4 » Donovan spoke about a number of topics while at the 2012 SEC Spring Meetings on Tuesday. One particularly interesting statement he made was on redshirt junior guard Mike Rosario’s first year actually playing for Florida. “He had a lot to learn and a lot to grow up with in terms of being an everyday guy and being reliable every single day,” said Donovan, according to The Gainesville Sun. “More so than any other guy I’ve coached he’s had to deal with a lot of nagging injuries. The one injury that he’s always going to have to battle is he has a legitimately bad back. He’s had a hip flexors and a lot of different issues. He missed 25 practices so it’s hard when you miss as much time as he missed that he was able to get into a consistent rotation there. He had some good moments where I think he helped us in games and he had moments when he was a non-factor. I think playing against some of these older guys that he’s playing against right now and getting into a routine and having to come every single day and have to really play and compete, he needs that. He needs to be more consistent for us.”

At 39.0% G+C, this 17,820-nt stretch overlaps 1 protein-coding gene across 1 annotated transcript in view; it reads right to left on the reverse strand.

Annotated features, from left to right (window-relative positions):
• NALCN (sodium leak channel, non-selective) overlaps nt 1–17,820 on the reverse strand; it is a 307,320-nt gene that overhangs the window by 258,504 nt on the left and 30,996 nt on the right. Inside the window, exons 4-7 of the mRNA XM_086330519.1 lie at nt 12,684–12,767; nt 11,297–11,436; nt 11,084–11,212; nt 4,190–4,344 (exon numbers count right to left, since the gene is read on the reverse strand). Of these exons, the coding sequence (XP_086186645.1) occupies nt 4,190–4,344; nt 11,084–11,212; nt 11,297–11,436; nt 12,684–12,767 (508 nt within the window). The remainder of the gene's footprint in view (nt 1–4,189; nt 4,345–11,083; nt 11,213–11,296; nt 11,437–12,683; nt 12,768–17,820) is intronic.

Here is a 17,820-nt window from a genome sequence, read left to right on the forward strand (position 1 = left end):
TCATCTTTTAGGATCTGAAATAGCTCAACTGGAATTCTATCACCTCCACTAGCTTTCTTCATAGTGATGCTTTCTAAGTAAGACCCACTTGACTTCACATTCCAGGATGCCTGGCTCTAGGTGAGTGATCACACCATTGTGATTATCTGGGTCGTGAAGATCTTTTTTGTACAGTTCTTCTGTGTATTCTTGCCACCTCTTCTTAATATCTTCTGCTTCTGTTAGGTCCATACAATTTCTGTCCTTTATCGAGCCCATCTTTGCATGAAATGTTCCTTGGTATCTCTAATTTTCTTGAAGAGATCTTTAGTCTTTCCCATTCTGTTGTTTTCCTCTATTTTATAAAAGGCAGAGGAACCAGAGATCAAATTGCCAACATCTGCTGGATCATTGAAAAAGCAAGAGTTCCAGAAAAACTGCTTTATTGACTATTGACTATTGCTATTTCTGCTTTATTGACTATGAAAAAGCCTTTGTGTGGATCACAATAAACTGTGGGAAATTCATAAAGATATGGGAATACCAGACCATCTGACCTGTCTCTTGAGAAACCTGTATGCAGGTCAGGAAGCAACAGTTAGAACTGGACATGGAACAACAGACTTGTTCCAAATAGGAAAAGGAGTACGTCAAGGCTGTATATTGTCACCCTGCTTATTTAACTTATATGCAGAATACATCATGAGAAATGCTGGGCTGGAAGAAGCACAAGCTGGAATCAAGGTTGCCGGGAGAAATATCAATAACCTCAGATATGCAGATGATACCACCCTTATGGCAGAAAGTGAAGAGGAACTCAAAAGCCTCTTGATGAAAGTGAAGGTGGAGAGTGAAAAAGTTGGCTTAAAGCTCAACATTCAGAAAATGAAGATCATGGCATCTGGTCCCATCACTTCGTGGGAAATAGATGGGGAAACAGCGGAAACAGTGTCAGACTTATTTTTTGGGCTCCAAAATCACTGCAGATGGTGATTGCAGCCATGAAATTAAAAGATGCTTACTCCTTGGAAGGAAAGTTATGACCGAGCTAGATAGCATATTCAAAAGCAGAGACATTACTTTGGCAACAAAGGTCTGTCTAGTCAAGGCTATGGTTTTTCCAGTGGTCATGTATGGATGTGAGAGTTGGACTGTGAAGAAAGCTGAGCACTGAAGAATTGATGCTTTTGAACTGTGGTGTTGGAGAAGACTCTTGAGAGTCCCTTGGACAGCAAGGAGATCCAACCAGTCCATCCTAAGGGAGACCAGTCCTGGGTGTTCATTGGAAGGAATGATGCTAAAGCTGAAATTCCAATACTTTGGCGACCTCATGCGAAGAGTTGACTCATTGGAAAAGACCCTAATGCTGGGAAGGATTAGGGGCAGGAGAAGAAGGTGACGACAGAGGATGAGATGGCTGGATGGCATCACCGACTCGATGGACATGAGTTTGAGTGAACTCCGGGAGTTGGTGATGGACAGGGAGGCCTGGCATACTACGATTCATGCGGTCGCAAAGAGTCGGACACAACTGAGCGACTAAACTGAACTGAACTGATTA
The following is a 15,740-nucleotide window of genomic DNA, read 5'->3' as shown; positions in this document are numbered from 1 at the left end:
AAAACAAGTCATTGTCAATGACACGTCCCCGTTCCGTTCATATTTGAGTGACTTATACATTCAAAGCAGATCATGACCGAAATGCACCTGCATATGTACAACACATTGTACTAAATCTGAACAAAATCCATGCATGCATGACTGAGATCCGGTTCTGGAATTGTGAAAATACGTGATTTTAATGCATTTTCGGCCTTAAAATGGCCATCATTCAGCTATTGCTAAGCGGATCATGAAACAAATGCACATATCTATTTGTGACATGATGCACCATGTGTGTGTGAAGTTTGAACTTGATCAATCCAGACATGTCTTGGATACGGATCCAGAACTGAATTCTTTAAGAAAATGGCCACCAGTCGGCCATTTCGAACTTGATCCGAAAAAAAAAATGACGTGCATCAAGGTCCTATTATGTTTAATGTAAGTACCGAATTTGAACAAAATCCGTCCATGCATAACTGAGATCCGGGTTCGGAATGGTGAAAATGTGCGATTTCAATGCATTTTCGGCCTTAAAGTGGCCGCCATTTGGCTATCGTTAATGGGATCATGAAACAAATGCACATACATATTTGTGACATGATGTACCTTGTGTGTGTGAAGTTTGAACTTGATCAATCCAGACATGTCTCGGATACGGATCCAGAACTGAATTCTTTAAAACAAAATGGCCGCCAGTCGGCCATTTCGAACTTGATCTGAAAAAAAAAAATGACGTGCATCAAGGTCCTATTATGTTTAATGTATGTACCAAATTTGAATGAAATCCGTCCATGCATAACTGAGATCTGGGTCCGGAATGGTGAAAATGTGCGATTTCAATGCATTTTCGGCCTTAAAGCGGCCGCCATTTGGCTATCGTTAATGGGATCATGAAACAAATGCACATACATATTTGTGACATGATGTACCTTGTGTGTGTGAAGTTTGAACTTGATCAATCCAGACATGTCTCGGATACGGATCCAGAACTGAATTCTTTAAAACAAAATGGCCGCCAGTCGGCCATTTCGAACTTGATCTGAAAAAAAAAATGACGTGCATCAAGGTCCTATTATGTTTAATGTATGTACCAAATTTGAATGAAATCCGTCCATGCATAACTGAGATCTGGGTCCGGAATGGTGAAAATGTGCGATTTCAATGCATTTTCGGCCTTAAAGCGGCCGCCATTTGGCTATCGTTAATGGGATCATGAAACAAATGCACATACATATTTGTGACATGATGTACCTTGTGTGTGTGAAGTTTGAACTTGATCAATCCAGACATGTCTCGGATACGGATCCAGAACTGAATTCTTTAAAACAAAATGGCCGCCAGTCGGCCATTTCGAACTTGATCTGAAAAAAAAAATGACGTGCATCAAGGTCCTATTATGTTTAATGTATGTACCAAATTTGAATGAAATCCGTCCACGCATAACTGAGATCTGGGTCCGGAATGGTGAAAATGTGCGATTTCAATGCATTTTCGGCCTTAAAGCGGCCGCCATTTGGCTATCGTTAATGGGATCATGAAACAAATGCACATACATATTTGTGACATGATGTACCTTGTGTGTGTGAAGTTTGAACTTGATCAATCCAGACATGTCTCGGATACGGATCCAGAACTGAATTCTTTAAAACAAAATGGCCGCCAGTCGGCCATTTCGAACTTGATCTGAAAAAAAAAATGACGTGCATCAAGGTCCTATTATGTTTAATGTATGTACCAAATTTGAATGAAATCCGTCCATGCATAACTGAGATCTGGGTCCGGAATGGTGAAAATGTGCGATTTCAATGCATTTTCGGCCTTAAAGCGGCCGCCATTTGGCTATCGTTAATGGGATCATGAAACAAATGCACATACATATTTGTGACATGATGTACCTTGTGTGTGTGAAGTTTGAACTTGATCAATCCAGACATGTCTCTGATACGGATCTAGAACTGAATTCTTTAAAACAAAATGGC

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2012 SEC Spring Meetings notes – Day one

The Southeastern Conference is currently holding the 2012 SEC Spring Meetings in Destin, FL with head coaches, athletic directors and presidents representing each school in attendance to discuss a number of league and national issues over the course of the week from Tuesday-Friday. Below are some notes and quotes from day one: